But far too many children born with neonatal withdrawal are growing into 3- and 4-year-olds who lag behind their peers — physically, academically and behaviorally, according to several studies. Some have vision and memory problems. One study of students born with neonatal withdrawal in Australia showed them well behind their peers academically by seventh grade, according to an article published in January in Pediatrics.
If it were a competition, these children would start at the back.
“This is a high-risk group of children and they need to be followed and watched,” said Dr. Tony Napolitano, chairman of pediatric medicine at Johns Hopkins All Children’s Hospital, and medical director of the neonatal withdrawal outreach program where Enzo receives treatment.
But these children, for the most part, are not being followed in any coordinated way across the state. The Florida Department of Children and Families does not even have numbers on children with neonatal abstinence syndrome in its care. A spokesman said the agency only began collecting the data in March.
Across the state, few children with neonatal withdrawal have access to a developmental follow-up program.
And this is what makes Enzo’s story unique. He is an example of what’s possible when a child with his condition receives lots of attention.
His therapy began at two months old, as physical therapists worked to liberate his arms and legs, which were stuck in place from all the shaking and tremors.
Every milestone became a challenge. Enzo toiled to roll over, to crawl, to stand up, to walk, which he didn’t do until he was 14 months old. He knuckled his feet and fell a lot.
Once one problem was solved, another popped up.
At age 2, Bill and DeAnne heard choking sounds through the monitor at night. A doctor ordered Enzo into a sleep study, which revealed that in one 24-hour period, he had 17 possible seizures, most of them undetectable. He had surgery to remove his tonsils. That helped another problem that he had lagged behind on, his ability to speak more than a mumble.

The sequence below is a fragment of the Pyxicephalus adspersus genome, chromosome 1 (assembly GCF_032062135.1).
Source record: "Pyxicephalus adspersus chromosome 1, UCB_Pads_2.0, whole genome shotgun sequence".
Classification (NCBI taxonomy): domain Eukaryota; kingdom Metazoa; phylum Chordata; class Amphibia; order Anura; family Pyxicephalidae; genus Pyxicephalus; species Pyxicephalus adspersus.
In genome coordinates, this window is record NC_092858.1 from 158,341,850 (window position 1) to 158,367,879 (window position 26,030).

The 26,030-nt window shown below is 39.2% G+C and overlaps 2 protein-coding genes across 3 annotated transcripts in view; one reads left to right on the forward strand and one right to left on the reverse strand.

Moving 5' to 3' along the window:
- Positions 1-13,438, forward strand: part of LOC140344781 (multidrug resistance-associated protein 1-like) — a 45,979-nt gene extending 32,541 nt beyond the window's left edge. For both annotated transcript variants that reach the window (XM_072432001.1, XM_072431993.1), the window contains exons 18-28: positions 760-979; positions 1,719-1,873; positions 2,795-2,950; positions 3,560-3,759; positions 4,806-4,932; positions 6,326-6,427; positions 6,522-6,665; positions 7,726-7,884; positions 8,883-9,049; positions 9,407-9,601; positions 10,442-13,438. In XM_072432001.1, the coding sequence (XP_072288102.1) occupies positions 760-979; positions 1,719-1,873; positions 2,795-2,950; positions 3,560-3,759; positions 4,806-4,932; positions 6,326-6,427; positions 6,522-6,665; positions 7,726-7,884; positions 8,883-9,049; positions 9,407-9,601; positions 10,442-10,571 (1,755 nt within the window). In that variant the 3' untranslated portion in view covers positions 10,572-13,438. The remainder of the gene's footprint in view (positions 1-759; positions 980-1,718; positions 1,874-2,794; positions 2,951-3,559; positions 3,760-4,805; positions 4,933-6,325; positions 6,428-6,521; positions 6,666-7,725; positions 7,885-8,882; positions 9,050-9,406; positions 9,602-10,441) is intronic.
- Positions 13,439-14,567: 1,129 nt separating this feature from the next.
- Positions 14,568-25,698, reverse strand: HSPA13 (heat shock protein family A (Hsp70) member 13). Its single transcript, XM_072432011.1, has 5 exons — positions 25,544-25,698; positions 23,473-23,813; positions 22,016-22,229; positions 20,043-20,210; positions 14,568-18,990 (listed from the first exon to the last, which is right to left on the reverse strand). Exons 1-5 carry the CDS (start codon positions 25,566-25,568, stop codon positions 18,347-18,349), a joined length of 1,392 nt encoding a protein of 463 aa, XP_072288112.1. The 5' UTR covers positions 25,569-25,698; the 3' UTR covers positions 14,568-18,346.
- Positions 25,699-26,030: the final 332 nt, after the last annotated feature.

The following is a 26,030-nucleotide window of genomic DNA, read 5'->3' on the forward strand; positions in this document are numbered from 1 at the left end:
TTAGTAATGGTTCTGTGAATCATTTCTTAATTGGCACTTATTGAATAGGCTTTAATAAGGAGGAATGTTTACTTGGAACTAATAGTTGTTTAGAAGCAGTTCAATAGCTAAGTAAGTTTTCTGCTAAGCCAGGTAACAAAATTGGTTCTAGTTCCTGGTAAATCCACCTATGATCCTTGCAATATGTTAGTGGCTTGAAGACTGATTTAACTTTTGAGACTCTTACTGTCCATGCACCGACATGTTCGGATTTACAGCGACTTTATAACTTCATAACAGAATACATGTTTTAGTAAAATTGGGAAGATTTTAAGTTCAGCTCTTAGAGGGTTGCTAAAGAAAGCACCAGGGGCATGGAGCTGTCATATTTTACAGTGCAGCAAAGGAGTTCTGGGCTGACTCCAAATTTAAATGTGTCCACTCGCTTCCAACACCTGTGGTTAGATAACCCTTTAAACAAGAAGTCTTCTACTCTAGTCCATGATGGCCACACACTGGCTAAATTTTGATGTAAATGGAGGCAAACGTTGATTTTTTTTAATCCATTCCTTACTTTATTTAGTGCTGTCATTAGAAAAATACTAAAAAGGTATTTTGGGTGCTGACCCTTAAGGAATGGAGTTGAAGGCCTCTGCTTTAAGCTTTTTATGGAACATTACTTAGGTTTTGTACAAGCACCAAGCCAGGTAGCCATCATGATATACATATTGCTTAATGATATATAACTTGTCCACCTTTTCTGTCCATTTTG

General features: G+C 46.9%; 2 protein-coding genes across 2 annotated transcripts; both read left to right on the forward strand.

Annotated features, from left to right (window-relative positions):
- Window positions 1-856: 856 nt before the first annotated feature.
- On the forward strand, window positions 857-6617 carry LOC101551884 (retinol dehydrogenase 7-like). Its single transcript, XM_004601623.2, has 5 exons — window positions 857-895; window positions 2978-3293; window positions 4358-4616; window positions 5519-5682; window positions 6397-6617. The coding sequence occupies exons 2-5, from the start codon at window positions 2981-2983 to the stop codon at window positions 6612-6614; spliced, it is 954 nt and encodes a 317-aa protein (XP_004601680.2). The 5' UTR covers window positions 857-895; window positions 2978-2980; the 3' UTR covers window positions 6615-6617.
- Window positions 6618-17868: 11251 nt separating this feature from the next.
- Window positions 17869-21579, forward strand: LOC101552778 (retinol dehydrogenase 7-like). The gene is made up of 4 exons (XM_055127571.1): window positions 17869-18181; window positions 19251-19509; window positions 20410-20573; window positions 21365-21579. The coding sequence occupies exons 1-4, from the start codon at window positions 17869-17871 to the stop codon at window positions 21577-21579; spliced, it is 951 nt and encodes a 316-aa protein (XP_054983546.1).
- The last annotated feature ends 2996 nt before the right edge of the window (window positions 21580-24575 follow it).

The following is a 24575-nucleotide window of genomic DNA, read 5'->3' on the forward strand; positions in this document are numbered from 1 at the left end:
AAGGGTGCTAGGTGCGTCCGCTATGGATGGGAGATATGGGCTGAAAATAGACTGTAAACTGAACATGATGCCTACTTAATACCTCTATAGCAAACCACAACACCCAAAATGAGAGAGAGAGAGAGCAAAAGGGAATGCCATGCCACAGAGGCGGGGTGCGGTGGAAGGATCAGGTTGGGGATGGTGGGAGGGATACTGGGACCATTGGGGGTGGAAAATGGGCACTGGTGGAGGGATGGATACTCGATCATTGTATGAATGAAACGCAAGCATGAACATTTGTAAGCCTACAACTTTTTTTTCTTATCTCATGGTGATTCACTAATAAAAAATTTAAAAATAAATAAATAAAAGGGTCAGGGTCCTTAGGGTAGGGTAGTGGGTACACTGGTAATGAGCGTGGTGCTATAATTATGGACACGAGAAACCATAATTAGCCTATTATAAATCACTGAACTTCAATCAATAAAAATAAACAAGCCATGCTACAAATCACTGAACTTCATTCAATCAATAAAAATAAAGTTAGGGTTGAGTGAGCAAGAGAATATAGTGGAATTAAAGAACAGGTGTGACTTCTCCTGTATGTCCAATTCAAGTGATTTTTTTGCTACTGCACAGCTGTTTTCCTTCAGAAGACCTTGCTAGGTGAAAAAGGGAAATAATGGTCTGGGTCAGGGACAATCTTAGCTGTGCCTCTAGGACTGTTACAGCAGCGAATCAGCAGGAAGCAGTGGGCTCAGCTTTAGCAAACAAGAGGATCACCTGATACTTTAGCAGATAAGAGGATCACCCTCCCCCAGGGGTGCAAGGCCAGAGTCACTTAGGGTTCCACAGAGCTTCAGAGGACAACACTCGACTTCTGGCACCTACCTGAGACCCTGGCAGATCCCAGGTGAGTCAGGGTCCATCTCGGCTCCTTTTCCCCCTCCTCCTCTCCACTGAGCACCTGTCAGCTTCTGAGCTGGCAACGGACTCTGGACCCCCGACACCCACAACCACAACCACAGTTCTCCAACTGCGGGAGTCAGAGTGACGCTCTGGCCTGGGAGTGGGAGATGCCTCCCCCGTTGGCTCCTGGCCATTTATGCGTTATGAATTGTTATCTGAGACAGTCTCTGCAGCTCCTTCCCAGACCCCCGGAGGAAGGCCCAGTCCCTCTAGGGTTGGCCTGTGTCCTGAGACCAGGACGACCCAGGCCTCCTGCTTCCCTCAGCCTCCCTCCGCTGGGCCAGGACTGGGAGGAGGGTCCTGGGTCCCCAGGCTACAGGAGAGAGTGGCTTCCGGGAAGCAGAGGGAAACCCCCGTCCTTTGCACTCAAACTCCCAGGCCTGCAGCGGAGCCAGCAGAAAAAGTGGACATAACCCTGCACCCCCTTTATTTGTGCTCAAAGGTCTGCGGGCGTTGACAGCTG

Like many children with neonatal withdrawal, Enzo was diagnosed with sensory input dysfunction, meaning his body struggled to sense and measure how much force he should apply. So whenever he drew with a crayon, it broke. He ran too fast and too hard. The sensory problem also affected how he read social cues. Sometimes he withdrew and cried; other times, he was boisterous and aggressive.
As new problems emerged, DeAnne and Bill responded. They arranged for him to see physical, speech and occupational therapists plus three additional tutors, one for academics, another for behavior and a third for his social interactions. Some weeks, he had six different people working with him on various aspects of his development. Several of the tutors were volunteers. His parents covered the rest, either out-of-pocket or with their insurance.
“We’ve done everything to give him the best chance to evolve out of this,” DeAnne said.
• • •
On a chilly Tuesday in January, at Johns Hopkins All Children’s Outpatient Care Fort Myers, Enzo, now 4, tried to pick up a pair of scissors. Instead of threading two fingers through the handle, he stuffed three.
Karen Fiegland, an occupational therapist with white hair and small oval glasses, shook her head.
“No, put it down,” she said, “and put in two fingers.”
He repeated the mistake a second time. The third time, he got it.
[DeCicco family photo]
Enzo’s mother sat on the edge of the therapy room and watched, as she has for most of the past two-plus years, eagerly awaiting his smallest accomplishments.